An Artist - Poem by Sadiqullah Khan
I am born to be you, an earth’s smile in a flower
A stream, a rock, a tree of life, an inventor
I am blood spilled on canvas, I dip my fingers
In the ink-pot of my heart, I give tongue
To your chains. Tongues that lick your desire,
Your narcissus self. I am a mirror.
I dwell deep in your dreams, the ones
Forgotten, the ones making you hysterical.
To know you, I have slept with the bones,
Grappled with angels of hell, I lived many nights
In cold, I burned my oil for myself. I killed myself.
I wrote you to the eternity; I wept in anguish
I was torn apart between agony and ecstasy
I made you into a marble statue, a stone carving
I sang you in poems. I prayed for you, into my possession
I meditated you, broke conventions, fought evil
On the cross, beheaded, amputated, stoned
Barefoot, in the streets, gazing moon
I extinguished the wish of wanting you
“The ashes of my youth, in the Ganges
Of your love” so was the holiness of my love.
Now I look upon my hands and with my thoughts
-The illusion is not unlike the promises of Providence
After death- The illusion is akin to a mirage.
The least, “In the end, I deserved a few good lies”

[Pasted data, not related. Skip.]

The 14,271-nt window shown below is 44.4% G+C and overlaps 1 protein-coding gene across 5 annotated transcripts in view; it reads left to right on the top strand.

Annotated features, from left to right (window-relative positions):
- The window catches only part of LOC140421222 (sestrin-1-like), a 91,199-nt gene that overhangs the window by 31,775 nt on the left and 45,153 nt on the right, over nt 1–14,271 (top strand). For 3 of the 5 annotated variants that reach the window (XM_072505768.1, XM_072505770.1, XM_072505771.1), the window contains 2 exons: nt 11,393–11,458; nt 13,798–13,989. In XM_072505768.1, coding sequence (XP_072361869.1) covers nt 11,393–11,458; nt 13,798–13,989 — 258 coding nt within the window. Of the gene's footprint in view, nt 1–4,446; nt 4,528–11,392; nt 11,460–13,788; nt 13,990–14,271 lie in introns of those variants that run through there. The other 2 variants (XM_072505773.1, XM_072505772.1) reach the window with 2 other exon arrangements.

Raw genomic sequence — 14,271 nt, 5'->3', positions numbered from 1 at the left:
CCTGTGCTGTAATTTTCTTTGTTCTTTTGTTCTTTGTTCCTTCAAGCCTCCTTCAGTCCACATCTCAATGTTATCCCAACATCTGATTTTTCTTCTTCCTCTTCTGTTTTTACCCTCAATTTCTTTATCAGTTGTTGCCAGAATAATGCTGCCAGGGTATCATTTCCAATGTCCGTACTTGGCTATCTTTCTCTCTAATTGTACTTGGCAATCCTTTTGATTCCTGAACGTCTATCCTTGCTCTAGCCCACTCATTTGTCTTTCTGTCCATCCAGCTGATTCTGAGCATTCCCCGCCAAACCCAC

And I think very often that what a dread
This meaningless life had been, these past years.
Poet's Notes about The Poem
Crouching Boy is a sculpture of the great Renaissance Italian painter and sculptor Michelangelo, preserved today at the Hermitage Museum in Saint Petersburg, it is the only work by Michelangelo in the Hermitage Museum.
Description: The Crouching Boy is a 54 cm marble sculpture and shows a naked and turned in on itself boy, perhaps pulling out a thorn from his foot. Even if the statue is not well finished, facial features, hair and body shapes are easily recognizable. @ Wikipedia
Comments about An Artist by Sadiqullah Khan
Read this poem in other languages
This poem has not been translated into any other language yet.
Still I Rise
The Road Not Taken
If You Forget Me
Edgar Allan Poe
Stopping By Woods On A Snowy Evening
A Dream Within A Dream
Edgar Allan Poe